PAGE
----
Late Spring (May to June): This period is perfect for visitors who prefer milder temperatures and fewer crowds. The island’s natural beauty is at its peak, with wildflowers in bloom and the landscape lush and green. The sea temperature starts to warm up, making it comfortable for swimming.

Summer (July to August): These are the hottest and busiest months on Kastelorizo. The island comes alive with visitors, and the weather is typically hot and sunny, with clear blue skies. The sea temperature is very warm, ideal for spending extended periods in the water. If you don’t mind the crowd and enjoy a vibrant atmosphere, this is the time to go. Also, several local festivals and events happen in summer, offering a glimpse into the island’s culture and traditions.

Early Autumn (September to October): The temperatures begin to cool down slightly, making it a pleasant time for exploring the island without the intense heat of summer. The water remains warm well into September and even October, allowing for comfortable swimming. The tourist crowd starts to thin out, providing a more relaxed and intimate experience of the island.

Visiting Kastelorizo during these months ensures that you’ll experience the island’s beauty and attractions under the best possible conditions. However, it’s always a good idea to check the local weather forecast and any event schedules before planning your trip to make the most out of your visit.

Getting Around

kastelorizo-megistiGetting around Kastelorizo is an easy and enjoyable part of experiencing the island due to its small size. Most of the exploration within the main village and harbor area can be done on foot, allowing visitors to take in the picturesque streets, colorful houses, and waterfront views at a leisurely pace. Walking is not only practical but also offers the chance to discover hidden gems, such as secluded spots for swimming or charming cafes tucked away in quiet corners.

For those interested in visiting more remote areas of the island or exploring its natural attractions like the Blue Cave, boat tours are readily available. These tours provide access to otherwise inaccessible parts of Kastelorizo, including beautiful swimming spots and interesting geological formations along the coastline. Hiring a private boat is also an option for a more personalized adventure, giving visitors the freedom to explore the island’s surroundings at their own pace.

Since Kastelorizo is relatively compact, there’s no need for public transportation, and the absence of cars in many parts of the island adds to its tranquil atmosphere. Whether you’re meandering through the village streets, taking a boat to explore the coast, or simply enjoying the serenity of this remote Greek island, getting around Kastelorizo is a seamless part of the overall experience.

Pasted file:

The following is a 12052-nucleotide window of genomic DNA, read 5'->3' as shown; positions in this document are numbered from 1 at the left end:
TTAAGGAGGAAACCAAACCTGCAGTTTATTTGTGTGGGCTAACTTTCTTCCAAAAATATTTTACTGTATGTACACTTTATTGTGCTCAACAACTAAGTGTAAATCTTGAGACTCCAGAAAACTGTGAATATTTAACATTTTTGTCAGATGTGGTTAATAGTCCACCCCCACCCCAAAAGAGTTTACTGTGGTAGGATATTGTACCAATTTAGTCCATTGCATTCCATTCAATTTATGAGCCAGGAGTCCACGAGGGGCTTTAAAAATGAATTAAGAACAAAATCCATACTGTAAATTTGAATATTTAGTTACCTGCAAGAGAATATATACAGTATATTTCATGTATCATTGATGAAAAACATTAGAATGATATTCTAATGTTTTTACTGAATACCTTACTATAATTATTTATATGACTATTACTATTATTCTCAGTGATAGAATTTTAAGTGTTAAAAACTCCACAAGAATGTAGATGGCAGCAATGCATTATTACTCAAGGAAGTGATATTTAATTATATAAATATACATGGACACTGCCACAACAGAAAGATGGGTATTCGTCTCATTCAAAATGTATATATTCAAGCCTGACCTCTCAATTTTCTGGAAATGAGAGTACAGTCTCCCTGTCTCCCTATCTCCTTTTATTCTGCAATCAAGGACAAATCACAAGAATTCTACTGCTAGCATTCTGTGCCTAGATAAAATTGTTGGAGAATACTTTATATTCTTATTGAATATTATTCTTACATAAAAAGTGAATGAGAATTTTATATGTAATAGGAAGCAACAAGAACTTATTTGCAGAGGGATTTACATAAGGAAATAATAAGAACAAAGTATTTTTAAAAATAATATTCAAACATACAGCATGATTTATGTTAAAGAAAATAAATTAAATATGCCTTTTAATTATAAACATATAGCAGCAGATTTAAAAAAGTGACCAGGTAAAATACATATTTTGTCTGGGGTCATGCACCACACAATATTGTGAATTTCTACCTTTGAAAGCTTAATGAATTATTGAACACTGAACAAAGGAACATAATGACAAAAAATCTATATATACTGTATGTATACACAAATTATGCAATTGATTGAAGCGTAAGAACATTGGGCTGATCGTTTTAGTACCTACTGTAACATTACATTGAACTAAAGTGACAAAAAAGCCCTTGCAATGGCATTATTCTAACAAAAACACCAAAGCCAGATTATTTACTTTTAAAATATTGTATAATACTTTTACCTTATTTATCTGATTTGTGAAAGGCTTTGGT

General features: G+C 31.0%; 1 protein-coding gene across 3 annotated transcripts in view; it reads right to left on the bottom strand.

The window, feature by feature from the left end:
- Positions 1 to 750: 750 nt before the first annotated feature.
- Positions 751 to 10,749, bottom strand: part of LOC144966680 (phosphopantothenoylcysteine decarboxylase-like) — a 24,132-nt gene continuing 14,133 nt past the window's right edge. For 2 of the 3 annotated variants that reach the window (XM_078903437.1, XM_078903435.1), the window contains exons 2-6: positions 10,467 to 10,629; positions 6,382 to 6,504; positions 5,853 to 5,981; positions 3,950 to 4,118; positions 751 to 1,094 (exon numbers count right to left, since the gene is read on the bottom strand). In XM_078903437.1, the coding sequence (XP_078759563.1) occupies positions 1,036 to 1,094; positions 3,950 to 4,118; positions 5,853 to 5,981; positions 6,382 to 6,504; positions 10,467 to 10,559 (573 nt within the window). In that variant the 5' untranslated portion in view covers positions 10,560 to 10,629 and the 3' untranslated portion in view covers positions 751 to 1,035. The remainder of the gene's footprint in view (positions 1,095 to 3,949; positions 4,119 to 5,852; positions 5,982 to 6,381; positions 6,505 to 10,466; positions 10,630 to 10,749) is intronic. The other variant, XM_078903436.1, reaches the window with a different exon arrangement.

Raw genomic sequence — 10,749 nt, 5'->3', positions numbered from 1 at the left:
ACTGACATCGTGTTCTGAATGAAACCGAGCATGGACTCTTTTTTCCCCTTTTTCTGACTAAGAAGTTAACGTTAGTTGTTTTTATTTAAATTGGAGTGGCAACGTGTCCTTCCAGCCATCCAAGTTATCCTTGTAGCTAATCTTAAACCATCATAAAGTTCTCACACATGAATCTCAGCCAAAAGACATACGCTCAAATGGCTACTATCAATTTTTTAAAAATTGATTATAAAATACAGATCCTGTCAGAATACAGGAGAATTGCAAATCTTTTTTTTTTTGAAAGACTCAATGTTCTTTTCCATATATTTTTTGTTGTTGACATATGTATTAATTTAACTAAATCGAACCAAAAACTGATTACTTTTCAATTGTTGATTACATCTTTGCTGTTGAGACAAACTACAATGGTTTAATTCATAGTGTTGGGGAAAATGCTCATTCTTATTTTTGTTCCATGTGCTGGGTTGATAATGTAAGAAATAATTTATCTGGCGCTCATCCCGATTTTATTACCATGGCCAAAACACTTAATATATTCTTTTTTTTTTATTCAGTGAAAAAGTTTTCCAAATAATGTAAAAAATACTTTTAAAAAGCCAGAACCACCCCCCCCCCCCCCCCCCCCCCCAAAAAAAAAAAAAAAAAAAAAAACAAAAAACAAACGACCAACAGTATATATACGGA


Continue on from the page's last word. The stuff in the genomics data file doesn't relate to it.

How to get to Kastelorizo

By Air

Flying to Kastelorizo is a convenient and time-saving option for travelers looking to reach this enchanting Greek island. The small airport on the island receives flights from Athens, making it accessible to visitors from around the world.

When booking your flight, consider checking various airlines for competitive prices and flexible schedules. Keep in mind that flight availability may vary depending on the season, so plan ahead to secure your seat.

The short flight from Athens offers wonderful views of the Aegean Sea, adding an extra touch of magic to your journey. Once you land on Kastelorizo, you’ll be greeted by stunning landscapes and charming architecture waiting to be explored.

Whether you’re a solo adventurer or traveling with family and friends, flying into Kastelorizo is a seamless way to kickstart your unforgettable Mediterranean getaway.

By ferry

For those who prefer traveling by sea, taking a ferry is the second option. The journey by ferry offers a different kind of adventure, with routes typically originating from Rhodes, one of the larger Dodecanese islands.

The ferry ride can take several hours, providing a scenic voyage across the Aegean Sea, allowing travelers to soak in the expansive blue waters and possibly spot other islands along the way.

This option is particularly appealing to those who enjoy the romance of sea travel or wish to bring their own vehicle to the island, though it’s worth noting that Kastelorizo’s compact nature makes vehicular transport largely unnecessary.

Private Boats and Charters

For those seeking a more exclusive and personalized experience getting to Kastelorizo, private boats and charters offer a luxurious option. By opting for a private boat or charter, you can enjoy the flexibility of creating your own itinerary and exploring hidden coves along the way..

Private boats and charters provide not only convenience but also privacy for those looking to escape the crowds and immerse themselves in tranquility. Whether traveling with family or friends, booking a private boat ensures an unforgettable voyage to Kastelorizo that is tailored to your preferences. So why not elevate your travel experience by considering this exclusive mode of transportation?